The idea of a personal assistant is a nice one. There’s a sense that you’ve reached a certain level if you’re in need of someone to help you keep your life running smoothly. You’re a someone maybe.
It doesn’t even have to be a person. Who wouldn’t like an Iron Man J.A.R.V.I.S user interface helping them behind the scenes? Extra points for cool acronyms and personality.
Sadly, we’re not at that level yet but that future may not be completely unrealistic. At the moment, automated personal assistants combine location, user input and online access to perform tasks. While generally speaking they still require us to give them a command first, truly automated personal assistants could operate without the need for interaction.
Whether we truly are busier than ever before is up for debate, but it certainly feels that way. Couple that with the fact that technology is better than ever and continuing to accelerate and the powerful, useful automated personal assistant feels achievable – for anyone.
As with any life aid, our thoughts immediately turn to how this is going to impact retail. The truth is it’s already beginning to creep into certain segments or tasks. Read on for our rundown of the automated personal assistant’s role in the future of retail.
The current automated personal assistants
Let’s tackle the big guns first. There are a number of automated personal assistants baked into the various technologies that we use on a daily basis (smartphones, smart speakers, laptops etc), but the best known are probably Amazon’s Alexa, Apple’s Siri and Google’s Assistant.
Their abilities vary from service to service, but generally speaking they help with information retrieval, setting and retrieving reminders, making calls and texts, and activating apps like calendars, timers, music services, lighting and so on.
One of their big claimed benefits is that you can do these actions through voice commands, which could save you time and effort over manually activating everything.
While these may not be specifically retail-focused actions, they can easily feed into a shopping journey from checking store opening times to plotting routes to stores to searching for inspiration or a particular product.
With Amazon’s Alexa service you can actually directly shop millions of items simply by saying what you want to buy. You can also add things to your cart to checkout later, reorder your usual choices for fast purchasing and get product recommendations.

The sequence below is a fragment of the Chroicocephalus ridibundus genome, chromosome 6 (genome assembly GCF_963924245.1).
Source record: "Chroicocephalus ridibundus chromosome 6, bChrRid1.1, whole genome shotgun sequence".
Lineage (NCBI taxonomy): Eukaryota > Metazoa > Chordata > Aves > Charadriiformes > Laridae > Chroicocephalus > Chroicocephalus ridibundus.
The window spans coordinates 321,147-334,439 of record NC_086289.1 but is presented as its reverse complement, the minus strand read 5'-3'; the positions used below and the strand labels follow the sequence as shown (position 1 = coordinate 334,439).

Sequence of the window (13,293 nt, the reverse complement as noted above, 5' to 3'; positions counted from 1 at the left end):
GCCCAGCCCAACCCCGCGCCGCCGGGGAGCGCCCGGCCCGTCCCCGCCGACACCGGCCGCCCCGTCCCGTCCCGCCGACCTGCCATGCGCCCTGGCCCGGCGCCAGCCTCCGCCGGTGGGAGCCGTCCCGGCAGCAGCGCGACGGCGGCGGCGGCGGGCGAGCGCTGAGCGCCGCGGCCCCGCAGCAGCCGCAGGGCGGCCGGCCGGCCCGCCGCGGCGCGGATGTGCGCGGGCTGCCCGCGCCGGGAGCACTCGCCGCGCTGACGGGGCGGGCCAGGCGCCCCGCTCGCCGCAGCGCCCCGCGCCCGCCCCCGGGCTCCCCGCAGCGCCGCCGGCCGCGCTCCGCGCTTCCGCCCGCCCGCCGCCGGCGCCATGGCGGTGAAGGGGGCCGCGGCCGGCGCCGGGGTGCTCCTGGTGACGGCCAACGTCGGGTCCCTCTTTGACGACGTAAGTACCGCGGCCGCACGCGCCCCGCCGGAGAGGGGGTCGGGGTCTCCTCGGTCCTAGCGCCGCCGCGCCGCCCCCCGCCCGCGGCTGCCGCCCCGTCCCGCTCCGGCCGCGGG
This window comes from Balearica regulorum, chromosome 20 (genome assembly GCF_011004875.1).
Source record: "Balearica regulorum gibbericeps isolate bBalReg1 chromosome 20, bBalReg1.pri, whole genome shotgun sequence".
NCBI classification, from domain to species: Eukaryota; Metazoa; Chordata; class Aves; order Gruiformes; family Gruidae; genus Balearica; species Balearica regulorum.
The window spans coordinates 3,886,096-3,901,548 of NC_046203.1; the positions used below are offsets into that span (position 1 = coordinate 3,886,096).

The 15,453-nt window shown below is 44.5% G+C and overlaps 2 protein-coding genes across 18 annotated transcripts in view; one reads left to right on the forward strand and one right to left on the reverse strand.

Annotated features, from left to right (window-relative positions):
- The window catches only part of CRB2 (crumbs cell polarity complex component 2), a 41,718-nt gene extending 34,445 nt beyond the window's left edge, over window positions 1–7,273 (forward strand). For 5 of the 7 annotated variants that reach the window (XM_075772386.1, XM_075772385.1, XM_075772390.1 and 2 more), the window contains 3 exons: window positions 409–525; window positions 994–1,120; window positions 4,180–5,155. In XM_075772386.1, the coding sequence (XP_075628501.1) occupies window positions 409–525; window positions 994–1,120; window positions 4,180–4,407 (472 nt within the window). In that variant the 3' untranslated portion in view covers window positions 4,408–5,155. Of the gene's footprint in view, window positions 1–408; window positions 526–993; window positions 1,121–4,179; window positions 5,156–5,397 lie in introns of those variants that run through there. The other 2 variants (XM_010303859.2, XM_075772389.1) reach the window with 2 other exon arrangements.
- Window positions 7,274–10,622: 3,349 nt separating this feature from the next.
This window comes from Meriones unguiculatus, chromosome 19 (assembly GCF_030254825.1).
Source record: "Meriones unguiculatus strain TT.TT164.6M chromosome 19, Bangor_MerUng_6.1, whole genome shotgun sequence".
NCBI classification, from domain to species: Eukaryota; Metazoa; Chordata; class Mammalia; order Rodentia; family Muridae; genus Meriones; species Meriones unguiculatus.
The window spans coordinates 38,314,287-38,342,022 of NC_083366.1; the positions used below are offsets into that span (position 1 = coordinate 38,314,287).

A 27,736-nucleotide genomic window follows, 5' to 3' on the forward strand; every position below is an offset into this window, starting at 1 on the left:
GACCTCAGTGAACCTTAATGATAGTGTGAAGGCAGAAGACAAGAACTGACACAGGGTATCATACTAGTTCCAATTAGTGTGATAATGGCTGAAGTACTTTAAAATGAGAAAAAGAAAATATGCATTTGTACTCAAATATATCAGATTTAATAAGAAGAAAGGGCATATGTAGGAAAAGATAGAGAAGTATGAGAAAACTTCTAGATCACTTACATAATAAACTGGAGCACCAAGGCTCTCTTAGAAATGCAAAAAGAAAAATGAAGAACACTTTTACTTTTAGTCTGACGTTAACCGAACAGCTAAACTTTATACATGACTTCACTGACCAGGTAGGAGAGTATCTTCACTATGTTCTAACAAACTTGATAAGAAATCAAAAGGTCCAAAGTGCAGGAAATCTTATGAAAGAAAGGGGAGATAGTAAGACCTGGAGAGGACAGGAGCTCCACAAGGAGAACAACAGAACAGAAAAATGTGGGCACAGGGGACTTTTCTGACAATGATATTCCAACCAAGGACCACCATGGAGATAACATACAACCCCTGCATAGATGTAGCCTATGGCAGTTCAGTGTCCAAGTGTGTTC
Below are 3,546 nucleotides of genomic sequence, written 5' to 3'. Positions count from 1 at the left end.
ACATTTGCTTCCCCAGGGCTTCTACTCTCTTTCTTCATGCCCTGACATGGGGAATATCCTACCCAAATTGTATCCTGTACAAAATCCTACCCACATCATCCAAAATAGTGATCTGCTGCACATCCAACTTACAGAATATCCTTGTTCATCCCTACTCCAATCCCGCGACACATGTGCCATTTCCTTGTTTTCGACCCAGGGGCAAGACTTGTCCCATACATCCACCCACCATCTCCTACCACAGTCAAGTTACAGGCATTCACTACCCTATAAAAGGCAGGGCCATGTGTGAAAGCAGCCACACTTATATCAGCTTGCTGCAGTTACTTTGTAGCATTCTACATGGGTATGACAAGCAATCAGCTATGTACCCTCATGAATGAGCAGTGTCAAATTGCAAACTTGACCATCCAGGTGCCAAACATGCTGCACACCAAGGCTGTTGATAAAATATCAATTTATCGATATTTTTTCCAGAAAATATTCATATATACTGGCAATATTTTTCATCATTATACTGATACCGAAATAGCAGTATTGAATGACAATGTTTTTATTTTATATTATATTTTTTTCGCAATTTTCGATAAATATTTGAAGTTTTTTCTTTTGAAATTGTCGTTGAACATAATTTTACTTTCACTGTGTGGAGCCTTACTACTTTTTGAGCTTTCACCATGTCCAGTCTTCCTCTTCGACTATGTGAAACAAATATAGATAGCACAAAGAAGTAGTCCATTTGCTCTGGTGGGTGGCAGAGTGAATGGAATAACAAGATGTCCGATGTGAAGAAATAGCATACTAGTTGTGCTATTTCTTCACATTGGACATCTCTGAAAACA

It’s not just for stuff Amazon sells though. Various retailers have created their own Amazon Skills for buying through them. These vary in functionality from finding nearby stores or latest deals to directly placing orders. As we all become more comfortable with voice as a medium – the same way we had to with the internet and online shopping – uptake of this may grow.
Another important factor behind the growth in voice shopping is how good the automated assistant behind it is. We have to be able to trust that it works. It needs to be able to save those orders or those shopping list additions. It needs to be able to update us on where our delivery is.
The smarter the assistant gets the more it can do off its own back. Maybe it could even automatically reschedule delivery if it identified that we would be out of the house on a certain day. It could automatically reorder that laundry powder or toilet roll rather than us having to remember to order. It could draw up a shopping list based on recipes we save – or what it knows we buy regularly.
The future voice assistants
Work has already begun to make smarter automated assistants. Last year, Google demonstrated Duplex which was a step forward in terms of intelligence. One of the many talked about features was the ability for Duplex to call places like hairdressers and restaurants to make appointments over the phone.
The bit that got people talking is that Duplex spoke like a real human being, complete with umms and errs, with the aim of the person at the other end of the phone not necessarily being aware that they were talking to a bot.
While there’s been some debate over just how smart Duplex really is, the demonstration showed the direction Google wants automated assistants to move in. It wants them to be able to do more of the regular tasks that crop up in our lives but require more nuance. Talking like a person is one aspect of this.